- Top Five Nigerian Banks Face Credit Challenges Ahead
While Nigeria’s five biggest banks share common credit challenges related to the slowdown in Nigeria’s oil and gas dependent economy, their ability to withstand weak economic growth and volatile monetary conditions varies, one of the global rating agencies, Moody’s Investors Service said in a report monday.
The banks – Zenith Bank Plc, Guaranty Trust Bank Plc, Access Bank Plc, United Bank for Africa Plc (UBA), and First Bank of Nigeria Limited, have all been affected by the weakening domestic operating environment following the prolonged period of lower oil and gas prices, it stated.
It further pointed out the more challenging environment, coupled with Moody’s view of the high likelihood of support from the Nigerian government, largely explains its narrow range of issuer ratings of the five banks.
“However, despite shared credit challenges, there are differences among the banks in terms of their respective abilities to withstand weak economic growth and volatile monetary conditions, which are reflected in their differing baseline credit assessments (BCAs) that range from b1 to b3,” a Moody’s Vice President Senior Analyst and co-author of the report, Akin Majekodunmi added.
“Overall, Moody’s views Zenith and GTBank as best placed to cope, followed by Access and UBA, and then FBN.”
The publication of the peer comparison report followed Moody’s announcement on 15 September that the ratings agency had assigned first-time ratings to Zenith, GTBank, UBA and FBN, which account for approximately 48 per cent of Nigeria’s banking assets.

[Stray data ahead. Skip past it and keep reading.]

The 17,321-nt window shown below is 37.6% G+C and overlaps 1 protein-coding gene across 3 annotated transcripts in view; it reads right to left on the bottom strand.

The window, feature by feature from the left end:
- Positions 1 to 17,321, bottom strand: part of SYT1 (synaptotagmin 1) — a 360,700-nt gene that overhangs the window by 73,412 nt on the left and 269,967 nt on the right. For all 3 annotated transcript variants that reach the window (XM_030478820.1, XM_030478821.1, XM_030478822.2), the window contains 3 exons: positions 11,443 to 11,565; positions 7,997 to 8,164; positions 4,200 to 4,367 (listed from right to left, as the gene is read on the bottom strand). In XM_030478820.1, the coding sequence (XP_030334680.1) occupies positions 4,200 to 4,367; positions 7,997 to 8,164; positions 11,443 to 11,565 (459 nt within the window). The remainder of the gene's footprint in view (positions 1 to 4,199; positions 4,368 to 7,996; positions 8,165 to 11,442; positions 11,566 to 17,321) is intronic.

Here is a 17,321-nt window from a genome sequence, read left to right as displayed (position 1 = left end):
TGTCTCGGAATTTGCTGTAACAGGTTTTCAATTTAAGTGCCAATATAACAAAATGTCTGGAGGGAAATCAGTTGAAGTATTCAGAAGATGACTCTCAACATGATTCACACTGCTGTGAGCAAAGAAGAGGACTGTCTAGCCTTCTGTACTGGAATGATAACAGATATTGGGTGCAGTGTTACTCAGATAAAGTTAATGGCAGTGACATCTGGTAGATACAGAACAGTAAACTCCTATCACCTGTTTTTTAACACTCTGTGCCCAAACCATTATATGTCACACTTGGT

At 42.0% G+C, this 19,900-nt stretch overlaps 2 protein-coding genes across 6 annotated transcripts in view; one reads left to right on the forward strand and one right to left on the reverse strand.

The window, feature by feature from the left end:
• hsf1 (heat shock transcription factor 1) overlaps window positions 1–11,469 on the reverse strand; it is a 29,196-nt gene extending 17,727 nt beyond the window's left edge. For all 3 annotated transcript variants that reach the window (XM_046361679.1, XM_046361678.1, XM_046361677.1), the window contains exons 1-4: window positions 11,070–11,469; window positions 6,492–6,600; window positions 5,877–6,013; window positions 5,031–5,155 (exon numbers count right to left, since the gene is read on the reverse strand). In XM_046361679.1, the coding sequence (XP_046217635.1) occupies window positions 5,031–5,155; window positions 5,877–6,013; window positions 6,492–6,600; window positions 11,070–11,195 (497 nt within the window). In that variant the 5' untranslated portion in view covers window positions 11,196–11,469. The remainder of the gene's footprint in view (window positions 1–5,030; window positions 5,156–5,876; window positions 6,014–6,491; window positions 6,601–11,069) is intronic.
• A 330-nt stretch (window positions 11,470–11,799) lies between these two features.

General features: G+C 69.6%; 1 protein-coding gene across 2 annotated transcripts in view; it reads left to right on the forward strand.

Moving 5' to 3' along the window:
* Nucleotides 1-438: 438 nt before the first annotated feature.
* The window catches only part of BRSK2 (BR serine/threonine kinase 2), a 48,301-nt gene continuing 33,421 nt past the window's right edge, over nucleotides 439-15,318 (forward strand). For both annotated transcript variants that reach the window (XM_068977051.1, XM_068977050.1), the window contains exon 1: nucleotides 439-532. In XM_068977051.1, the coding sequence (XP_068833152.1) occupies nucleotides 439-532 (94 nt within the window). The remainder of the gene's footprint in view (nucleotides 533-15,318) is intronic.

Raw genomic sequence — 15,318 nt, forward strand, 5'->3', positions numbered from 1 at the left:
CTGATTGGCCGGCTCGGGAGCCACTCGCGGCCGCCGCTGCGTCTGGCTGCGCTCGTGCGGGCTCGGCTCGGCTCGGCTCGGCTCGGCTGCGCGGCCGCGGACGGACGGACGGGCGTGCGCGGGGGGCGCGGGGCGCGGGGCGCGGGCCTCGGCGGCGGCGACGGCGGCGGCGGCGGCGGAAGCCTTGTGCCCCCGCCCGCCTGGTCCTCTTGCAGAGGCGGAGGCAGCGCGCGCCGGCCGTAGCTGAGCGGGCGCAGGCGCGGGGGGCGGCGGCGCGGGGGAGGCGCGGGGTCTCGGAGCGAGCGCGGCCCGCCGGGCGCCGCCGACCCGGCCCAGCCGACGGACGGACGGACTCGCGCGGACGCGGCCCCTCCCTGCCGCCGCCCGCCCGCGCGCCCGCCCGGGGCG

Looking across the whole of the Nigerian banking sector, Moody’s expects non-performing loans (NPLs) to increase to around 12 per cent over the next 12 months, compared to the five per cent as of December 2015 recorded in central bank data. The forecast rise in NPLs stems from lower oil prices, a weakening naira, slower GDP growth and rising inflation.
“Likewise, the agency expects foreign currency deposits, which have fallen around 30 per cent since the start of 2015, to stabilise over the next 12 to 18 months as the impact of lower oil prices and the central bank’s adoption of a Treasury Single Account fades.
“Moody’s expects loss-absorbing capital buffers to hold steady on account of muted loan growth of around 5-10 per cent over the next 12 to 18 months. However, as a result of this weak loan growth, net interest income and fee and commission income will remain depressed.
“On the upside, Nigeria’s economic potential remains strong and continues to attract investment. Depositor confidence and local currency buffers at the banks also remain robust,” it added.